Introduce yourself (Name, where you’re from) - What was your life like before undergoing chemotherapy?

Niya Kight, Washington, DC

Before undergoing chemotherapy, my life was hectic. My time centered around raising my oldest, working as a teacher full-time, teaching tap dance part-time, and maintaining my household. I spent little time in the house. Leaving during the early hours to take my son to school and returning home after the sunset. After school/work, I often had a mother-son outing planned for use when I didn't have dance class.

Bring us along your journey – when were you diagnosed with cancer? What was your initial reaction?

On November 1, 2019 (my 31st birthday), I was diagnosed with ER/PR+ Invasive Ductal Carcinoma. It was grade III, stage IIB. I was 12 weeks pregnant at the time. Before receiving my diagnosis, my inner voice confirmed that I had breast cancer; I was still devastated initially because a celebratory time had just become a whirlwind.

What was your first chemotherapy treatment like? What treatment/treatments did you or are currently undergoing?

My first chemotherapy treatment was a red carpet experience. Since my oncologist felt bad that I had to battle cancer during my pregnancy, she wanted to make each experience as comfortable and positive as possible. She provided me with a private room, and my brother and former teacher attended with me. It was a day that I felt an overwhelming sense of gratitude. My mindset had started to shift to embracing the moment and surrendering to the unknown. In December 2019, I had a successful unilateral mastectomy, then completed four rounds of AC, delivered my daughter, completed four rounds of Taxol, and finished treatment with 33 rounds of radiation.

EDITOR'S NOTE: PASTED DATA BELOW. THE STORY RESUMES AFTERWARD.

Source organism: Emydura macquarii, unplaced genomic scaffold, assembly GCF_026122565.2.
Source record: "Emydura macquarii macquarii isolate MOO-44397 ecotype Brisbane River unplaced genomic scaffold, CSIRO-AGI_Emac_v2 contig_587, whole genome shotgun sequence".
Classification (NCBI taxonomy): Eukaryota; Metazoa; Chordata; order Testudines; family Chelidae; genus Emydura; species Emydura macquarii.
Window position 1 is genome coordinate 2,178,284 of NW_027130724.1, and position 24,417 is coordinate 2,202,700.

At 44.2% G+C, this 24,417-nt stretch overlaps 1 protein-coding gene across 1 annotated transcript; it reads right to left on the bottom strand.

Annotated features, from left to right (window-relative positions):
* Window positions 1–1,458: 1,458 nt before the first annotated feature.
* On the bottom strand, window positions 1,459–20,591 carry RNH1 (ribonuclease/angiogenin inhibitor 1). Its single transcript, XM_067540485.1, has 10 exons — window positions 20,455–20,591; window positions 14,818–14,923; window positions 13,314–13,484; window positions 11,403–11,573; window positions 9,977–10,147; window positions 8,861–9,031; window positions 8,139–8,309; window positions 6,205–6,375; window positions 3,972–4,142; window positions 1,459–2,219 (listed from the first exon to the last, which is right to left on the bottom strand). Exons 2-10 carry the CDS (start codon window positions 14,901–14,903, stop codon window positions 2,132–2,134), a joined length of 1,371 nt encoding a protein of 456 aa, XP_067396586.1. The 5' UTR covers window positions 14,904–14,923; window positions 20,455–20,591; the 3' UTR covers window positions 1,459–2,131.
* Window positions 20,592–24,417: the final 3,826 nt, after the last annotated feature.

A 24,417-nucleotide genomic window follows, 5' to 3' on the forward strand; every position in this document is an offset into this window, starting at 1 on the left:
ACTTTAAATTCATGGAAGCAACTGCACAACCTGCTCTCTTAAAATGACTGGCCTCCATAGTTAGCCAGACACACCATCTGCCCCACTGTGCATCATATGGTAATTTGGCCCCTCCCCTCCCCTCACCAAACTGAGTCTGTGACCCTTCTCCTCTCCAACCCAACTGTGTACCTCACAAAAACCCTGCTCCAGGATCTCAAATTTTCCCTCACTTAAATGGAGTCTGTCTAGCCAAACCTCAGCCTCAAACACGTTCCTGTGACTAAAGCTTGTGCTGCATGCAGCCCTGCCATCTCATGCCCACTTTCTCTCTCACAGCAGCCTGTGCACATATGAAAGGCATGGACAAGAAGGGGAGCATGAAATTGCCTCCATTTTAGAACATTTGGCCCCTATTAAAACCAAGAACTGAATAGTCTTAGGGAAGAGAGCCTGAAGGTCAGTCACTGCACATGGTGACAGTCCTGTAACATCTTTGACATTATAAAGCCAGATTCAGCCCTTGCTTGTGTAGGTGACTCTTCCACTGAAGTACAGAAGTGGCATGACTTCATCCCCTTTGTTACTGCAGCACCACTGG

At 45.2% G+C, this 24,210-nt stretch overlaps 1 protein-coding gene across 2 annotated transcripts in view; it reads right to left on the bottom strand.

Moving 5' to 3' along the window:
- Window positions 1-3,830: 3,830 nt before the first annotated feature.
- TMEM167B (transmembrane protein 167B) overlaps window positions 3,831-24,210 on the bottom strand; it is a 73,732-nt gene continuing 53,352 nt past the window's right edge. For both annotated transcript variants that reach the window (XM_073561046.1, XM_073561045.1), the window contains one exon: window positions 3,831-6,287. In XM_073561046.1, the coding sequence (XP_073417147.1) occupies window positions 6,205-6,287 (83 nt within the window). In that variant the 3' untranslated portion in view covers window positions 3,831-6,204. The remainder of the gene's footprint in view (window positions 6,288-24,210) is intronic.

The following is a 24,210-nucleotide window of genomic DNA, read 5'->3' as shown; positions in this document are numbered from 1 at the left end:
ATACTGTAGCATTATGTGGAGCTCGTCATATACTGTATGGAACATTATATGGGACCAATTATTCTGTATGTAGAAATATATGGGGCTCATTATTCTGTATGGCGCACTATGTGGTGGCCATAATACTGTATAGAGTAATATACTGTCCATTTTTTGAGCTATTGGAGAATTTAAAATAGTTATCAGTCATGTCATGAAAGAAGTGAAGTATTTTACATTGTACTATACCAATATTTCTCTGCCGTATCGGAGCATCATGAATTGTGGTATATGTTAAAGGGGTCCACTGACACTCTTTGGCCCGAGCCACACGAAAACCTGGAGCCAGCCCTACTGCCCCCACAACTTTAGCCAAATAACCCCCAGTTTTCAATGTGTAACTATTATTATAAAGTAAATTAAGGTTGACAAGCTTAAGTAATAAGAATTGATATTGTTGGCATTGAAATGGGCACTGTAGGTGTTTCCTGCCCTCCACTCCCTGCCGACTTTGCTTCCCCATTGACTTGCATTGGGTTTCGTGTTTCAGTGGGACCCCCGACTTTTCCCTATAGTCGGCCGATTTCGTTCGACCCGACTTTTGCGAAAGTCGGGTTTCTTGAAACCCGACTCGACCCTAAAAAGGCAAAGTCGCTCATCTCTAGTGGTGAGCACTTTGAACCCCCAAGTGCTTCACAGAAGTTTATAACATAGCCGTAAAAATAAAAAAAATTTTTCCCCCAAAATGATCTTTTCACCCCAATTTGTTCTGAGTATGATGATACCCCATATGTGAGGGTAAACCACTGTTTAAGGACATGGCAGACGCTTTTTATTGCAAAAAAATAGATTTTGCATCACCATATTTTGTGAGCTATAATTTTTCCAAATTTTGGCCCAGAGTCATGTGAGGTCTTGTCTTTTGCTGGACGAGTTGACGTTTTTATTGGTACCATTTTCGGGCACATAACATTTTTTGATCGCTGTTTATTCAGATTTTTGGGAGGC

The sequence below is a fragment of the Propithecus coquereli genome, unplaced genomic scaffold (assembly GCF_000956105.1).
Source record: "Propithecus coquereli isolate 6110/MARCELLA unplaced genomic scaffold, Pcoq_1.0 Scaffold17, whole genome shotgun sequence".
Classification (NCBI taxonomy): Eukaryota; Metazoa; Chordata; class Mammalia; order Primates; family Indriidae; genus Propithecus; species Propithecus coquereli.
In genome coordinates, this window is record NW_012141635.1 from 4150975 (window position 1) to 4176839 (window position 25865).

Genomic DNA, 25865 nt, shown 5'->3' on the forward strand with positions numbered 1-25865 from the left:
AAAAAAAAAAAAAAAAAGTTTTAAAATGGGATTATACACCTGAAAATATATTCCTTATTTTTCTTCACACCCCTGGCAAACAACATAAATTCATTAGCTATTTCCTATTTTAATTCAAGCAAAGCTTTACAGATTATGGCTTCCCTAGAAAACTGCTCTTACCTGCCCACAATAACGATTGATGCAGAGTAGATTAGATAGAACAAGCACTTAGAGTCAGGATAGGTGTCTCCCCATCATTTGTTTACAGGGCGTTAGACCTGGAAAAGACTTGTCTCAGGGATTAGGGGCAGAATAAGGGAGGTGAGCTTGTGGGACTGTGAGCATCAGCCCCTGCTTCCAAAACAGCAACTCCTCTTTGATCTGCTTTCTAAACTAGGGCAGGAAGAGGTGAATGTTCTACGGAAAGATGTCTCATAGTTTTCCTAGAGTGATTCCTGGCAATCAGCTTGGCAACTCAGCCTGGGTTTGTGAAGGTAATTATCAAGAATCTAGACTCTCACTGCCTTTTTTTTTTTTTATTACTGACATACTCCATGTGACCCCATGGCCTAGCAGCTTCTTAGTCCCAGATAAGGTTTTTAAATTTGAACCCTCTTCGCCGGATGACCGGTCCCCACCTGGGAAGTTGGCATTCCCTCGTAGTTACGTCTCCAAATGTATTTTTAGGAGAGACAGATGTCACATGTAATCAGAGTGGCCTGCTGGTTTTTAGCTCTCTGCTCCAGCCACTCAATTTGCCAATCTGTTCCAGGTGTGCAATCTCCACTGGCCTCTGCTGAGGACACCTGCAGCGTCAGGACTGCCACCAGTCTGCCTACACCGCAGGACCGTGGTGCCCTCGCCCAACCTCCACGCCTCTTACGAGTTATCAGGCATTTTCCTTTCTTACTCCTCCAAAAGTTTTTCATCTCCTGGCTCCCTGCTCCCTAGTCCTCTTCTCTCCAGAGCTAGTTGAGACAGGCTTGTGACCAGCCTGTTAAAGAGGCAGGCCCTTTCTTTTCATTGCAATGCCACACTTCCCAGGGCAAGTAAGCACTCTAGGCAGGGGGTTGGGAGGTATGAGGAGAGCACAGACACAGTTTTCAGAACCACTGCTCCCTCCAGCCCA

Who did you turn to as your support system?

My support system consisted of my parents, my son, and at the time, my daughter in my womb. My parents provided me a place to stay when I needed to heal and comforted and care for myself and my son as needed. My son distracted me with laughter and activities. My daughter was the one who experienced the first half of treatment with me. When no one else could attend chemotherapy, she was right there in my stomach, providing comfort. I also had several friends that cooked, cleaned, and helped as needed.

What is something you wished you knew before starting your chemo treatment?

I wish I knew that the Benedryl was going to knock me out. Honestly, it's the best sleep I ever received, but I initially came to treatment expecting to catch up on some things for myself since it was such a long day. But nope, the Benadryl had other plans :) I must admit that the support system and community I gained on IG helped me prepare for chemotherapy treatment. For that, I am forever grateful and pass along what was shared with me as often as possible.

Have there been certain side effects that have been worse than others?

Even though my doctor expected AC side effects to be horrific, that was not my experience. But Taxol, on the other hand, kicked my booty. It exhausted me, and my white blood cells recovered less quickly. I had to rely on the Neulasta patch, which made me immobile. Imagine caring for a newborn baby with a lack of mobility—one of the toughest challenges I faced.

What are tips/tricks you have learned along the way to help with chemo side effects?

It's difficult for me to answer this question because I was pregnant for AC, so I don't know what side effects resulted from chemo or pregnancy. But spraying my nails with tea tree oil and water during Taxol prevented my nails from changing colors or falling off.

Do you recommend any chemo friendly products?

Camwell Botanicals has some amazing hand cream for the dry skin. It soothed and healed my hands.

Any advice for other chemo patients?

Surrender to the process, and don't compare your experience to anyone else's. Chemo impacts our bodies differently. Embrace the experience as it's unfolding for you. Yes, this is a time of great uncertainty and fear, but it forces us to slow down, pay attention and honor the needs of our bodies.